The DVD set of this series is excellent. The sound is great, and the picture quality is perfect, even surpassing the laserdisc release. The ability to watch it in the original Japanese without subtitles covering the picture is nice, also. All 8 episodes are in the set, which is a steal at about $50 (compared to about $120 for the tapes, or around $100 for the laserdiscs, if you can even find them). My only complaint is that the music videos are compressed really badly, giving them an M-PEG look, and compared to how the actual episodes look in this set, that low quality is unacceptable. Still, that one complaint aside, this set is more than worth the money if you like this series even a little.
Bubblegum Crisis: 7 out of 10: Hot chicks, giant robots, and evil
corporations fill every frame of Bubblegum Crisis as does some
surprisingly catchy Eighties tunes.
Bubblegum Crisis much like Akira or Macross is one of those Anime that separate the thirty something Anime fans from this year's crop of snot nosed wannabees. When you think Japanese cartoons do you think Pokemon or shower scenes. Do you think irritating children or kick ass adults. Do your favorite plots involve the little kids defeating the big evil corporation or adults facing economic hardship and self sacrifice. Bubblegum crisis is an Anime of the latter.
As I settle into my damn kids today voice and distaste for every over hyped, rapid cut seizure inducing, saccharine piece of crap that passes for entertainment these days. (I'm looking your way Cartoon Network). I can sit back and watch full grown woman destroy some boomers (as well as half of Tokyo) and reminisce about my childhood when cartoon characters swore and every battle was followed by a gratuitous nude scene.
Is Bubble Crisis as good as I remember it? No. The episodes are not connected well and vary in quality. Some of the dubbing is dubious and the live action music videos contained in the extras are simply painful.
Does it both allow me to relieve my childhood and look down upon kids today? You betcha.
A product of the golden age of anime(mid to late 80s)Bubblegum Crisis has all the essential elements of great sci-fi and much more. There are the usual themes about technology and corporate domination but developed further than usual. But, best of all it has the great and incomparable Priss, perhaps the greatest and most glorious fictional female character ever created. The story grows in depth and complexity as the series progresses; often a forgotten thread gets picked up again later. The music ranks as among the most atmospheric in anime, the songs are topnotch and range from breathless rockers to melancholy ballads. Ultimately, it's more a modern myth in the making than just another sci-fi with babes. The impulse behind Bubblegum Crisis is that which gave us Athena. Check the archives at alt.fan.bgcrisis to learn more.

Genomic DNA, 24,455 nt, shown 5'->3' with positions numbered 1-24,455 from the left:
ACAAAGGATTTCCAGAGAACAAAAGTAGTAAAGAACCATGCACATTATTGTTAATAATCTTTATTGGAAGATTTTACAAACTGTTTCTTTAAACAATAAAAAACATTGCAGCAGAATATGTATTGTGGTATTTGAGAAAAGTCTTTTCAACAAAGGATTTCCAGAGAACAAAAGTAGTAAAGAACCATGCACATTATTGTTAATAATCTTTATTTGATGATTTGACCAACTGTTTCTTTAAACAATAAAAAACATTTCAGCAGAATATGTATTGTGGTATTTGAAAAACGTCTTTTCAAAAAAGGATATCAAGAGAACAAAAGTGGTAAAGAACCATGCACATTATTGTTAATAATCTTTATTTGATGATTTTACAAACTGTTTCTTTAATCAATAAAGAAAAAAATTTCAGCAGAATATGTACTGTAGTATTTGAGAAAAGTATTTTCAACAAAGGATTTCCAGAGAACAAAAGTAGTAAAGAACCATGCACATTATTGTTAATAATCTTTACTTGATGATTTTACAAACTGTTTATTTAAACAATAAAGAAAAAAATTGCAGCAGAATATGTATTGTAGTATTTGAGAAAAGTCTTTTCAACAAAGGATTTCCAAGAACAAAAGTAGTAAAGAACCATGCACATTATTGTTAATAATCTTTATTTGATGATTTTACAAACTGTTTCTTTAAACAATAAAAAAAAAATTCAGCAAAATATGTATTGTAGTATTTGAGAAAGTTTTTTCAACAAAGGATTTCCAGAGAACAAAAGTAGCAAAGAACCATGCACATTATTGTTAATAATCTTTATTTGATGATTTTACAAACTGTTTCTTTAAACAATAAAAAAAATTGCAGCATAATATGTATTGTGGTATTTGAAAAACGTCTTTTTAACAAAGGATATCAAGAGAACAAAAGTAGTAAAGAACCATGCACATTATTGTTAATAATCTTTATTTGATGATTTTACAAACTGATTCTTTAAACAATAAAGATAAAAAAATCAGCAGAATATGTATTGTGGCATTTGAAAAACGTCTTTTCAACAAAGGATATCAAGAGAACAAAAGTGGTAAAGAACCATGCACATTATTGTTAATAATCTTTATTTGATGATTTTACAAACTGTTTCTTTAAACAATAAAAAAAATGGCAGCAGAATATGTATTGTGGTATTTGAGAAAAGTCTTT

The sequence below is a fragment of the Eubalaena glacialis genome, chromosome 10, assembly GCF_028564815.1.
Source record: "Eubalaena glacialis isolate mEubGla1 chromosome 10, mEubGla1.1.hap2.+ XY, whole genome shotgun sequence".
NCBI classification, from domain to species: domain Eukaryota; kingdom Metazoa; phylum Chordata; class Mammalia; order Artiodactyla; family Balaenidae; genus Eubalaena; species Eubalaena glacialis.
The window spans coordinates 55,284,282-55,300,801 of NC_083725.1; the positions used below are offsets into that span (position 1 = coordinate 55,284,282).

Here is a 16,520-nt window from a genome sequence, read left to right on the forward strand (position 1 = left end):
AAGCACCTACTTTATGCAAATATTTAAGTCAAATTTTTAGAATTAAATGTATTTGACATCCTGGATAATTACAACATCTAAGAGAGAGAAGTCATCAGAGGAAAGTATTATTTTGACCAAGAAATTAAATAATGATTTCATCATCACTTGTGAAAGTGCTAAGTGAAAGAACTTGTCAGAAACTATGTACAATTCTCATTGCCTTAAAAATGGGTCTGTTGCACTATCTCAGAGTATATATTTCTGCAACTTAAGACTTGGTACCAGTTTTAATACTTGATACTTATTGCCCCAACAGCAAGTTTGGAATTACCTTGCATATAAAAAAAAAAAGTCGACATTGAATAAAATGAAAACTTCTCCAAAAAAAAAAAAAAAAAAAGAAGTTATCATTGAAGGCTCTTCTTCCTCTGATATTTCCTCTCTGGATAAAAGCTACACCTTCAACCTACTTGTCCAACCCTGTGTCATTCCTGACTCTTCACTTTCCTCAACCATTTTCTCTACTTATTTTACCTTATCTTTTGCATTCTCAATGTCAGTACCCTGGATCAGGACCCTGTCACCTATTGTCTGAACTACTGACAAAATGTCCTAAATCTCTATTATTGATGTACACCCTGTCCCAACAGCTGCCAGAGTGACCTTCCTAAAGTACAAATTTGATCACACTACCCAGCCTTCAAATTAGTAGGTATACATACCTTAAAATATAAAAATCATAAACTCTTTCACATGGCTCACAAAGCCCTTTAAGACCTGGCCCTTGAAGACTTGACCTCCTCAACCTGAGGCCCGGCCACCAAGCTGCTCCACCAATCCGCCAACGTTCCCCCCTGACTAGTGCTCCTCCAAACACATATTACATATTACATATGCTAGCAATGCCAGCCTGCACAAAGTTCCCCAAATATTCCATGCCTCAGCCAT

I like Scots. Hell, I am a Scot. But the guy above me is nuts. We all
know that you can't just jump in the middle of a series. It's a
cardinal sin of animé-watching, and something that will get you mocked
mercilessly. And he did this.
The ep he's referring to is 'Revenge Road', and relies on you knowing who Priss, Linna, Nene, and Sylia are. Want to get a better picture of this animé without watching all eight episodes? Watch 5 and 6, 'Moonlight Rambler' and 'Red Eyes', respectively. You'll see some of the best drama, action, and plot to come out of animé ever.
Anyway, this is definitely worth a view. The premere babes-in-battlesuits animé, and home of the Knight Sabers (the most ass-kickin' group of mercs in animé.)
In a "Blade Runner" like future, four vigilante women - the Knight
assist the AD Police in fighting boomers, living machines not unlike the
Replicants from "Blade Runner". The Knight Saber ring leader is Sylia
Stingray, a rich, mysterious brunette who is the daughter of the man who
created the boomers and whom might actually be a boomer herself. The
include rebellious biker girl Priss Asagiri, aerobics instructor Linna
Yamazki and ADP computer hacker Nene. Other characters include ADP man
McNichol, a Brad Pitt like pretty boy with high ideals and a jerky
as well as a thing for Priss and with Leon is his hilarious partner Daley
Wong. Oh and Sylia has a pervert whiz kid for a brother by name of Mackey.
The villains include Quincy, chairman of GENOM, the company that produces
the boomers, his right hand man Brian J. Mason (killed off too soon) and
obnoxious boomer man named Largo.
A good series overall, but being dated is the least of its problems. Originally slated for 13 episodes, it was cut short at episode 8, leaving many series plot threads unresolved. A sequel series, Bubblegum Crash, was concocted to solve this problem but it didn't help. Also the characters are never as well developed as you would like them to be. The most interesting character, the Knight Saber ringleader Sylia, is never completely explored. Linna had potential, but her subplot involving a friend who was apart of a mafia family was never resolved and most of the time Linna was just ignored. Nene was cute and funny but only had one episode to call her own, the last one. Sadly, most of the series attention was centered on Priss, who somehow became the most popular character of the series, so much in fact that although she was originally suppose to die, a fan backlash saved her; I think this was due partly to the fact that she was voiced by a then popular Japanese singer. But Priss herself was not that interesting of a character: all her episodes basically revolve around her seeking revenge for a minor character friend that we the audience sometimes didn't even get to know in depth. Priss became repetitive and dull after a certain point. I could never quite figure out what Leon saw in her.
But the series itself is not inherently bad. Animation is still pretty good in most of the eps (excluding the first one, which is a bit herky jerky, and the last one, in which the characters are drawn much too thinly) and it had an interesting theme on humanity VS technology.
Remade for TV as "Bubblegum Crisis Tokyo 2040" in 1999. Hate to say it, but 2040 was superior in many ways, though not completely perfect in and of itself.